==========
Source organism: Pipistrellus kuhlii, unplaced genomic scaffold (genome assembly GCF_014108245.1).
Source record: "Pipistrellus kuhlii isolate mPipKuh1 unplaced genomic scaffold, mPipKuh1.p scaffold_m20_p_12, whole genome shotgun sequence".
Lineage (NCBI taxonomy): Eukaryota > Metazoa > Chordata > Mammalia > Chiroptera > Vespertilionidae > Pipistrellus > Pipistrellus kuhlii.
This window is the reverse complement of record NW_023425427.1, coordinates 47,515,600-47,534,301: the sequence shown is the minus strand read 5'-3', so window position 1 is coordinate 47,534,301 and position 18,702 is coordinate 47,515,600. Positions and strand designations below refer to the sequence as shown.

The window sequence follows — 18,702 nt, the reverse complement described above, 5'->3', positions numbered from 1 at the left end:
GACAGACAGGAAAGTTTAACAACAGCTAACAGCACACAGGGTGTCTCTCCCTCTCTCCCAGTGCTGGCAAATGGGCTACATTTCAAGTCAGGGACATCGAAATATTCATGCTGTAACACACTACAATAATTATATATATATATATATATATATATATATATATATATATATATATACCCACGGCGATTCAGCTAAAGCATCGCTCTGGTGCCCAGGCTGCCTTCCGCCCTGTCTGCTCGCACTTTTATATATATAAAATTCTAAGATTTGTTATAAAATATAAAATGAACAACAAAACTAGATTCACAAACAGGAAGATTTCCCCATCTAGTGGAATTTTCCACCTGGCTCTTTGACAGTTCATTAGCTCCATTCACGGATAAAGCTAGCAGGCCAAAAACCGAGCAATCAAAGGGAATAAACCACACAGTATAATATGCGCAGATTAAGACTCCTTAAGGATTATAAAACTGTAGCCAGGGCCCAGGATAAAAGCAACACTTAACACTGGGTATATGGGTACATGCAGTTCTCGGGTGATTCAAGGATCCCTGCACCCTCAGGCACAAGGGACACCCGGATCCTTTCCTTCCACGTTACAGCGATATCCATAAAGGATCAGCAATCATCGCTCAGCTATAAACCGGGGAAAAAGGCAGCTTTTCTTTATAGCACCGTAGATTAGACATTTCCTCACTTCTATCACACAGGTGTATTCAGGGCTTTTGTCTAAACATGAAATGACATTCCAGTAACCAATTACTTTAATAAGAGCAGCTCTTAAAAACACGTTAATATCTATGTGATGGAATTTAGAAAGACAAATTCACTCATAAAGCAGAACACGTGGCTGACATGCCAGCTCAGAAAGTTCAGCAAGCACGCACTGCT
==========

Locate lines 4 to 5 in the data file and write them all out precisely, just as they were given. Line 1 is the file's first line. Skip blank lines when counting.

This window is the reverse complement of record NW_023425427.1, coordinates 47,515,600-47,534,301: the sequence shown is the minus strand read 5'-3', so window position 1 is coordinate 47,534,301 and position 18,702 is coordinate 47,515,600. Positions and strand designations below refer to the sequence as shown.

The window sequence follows — 18,702 nt, the reverse complement described above, 5'->3', positions numbered from 1 at the left end: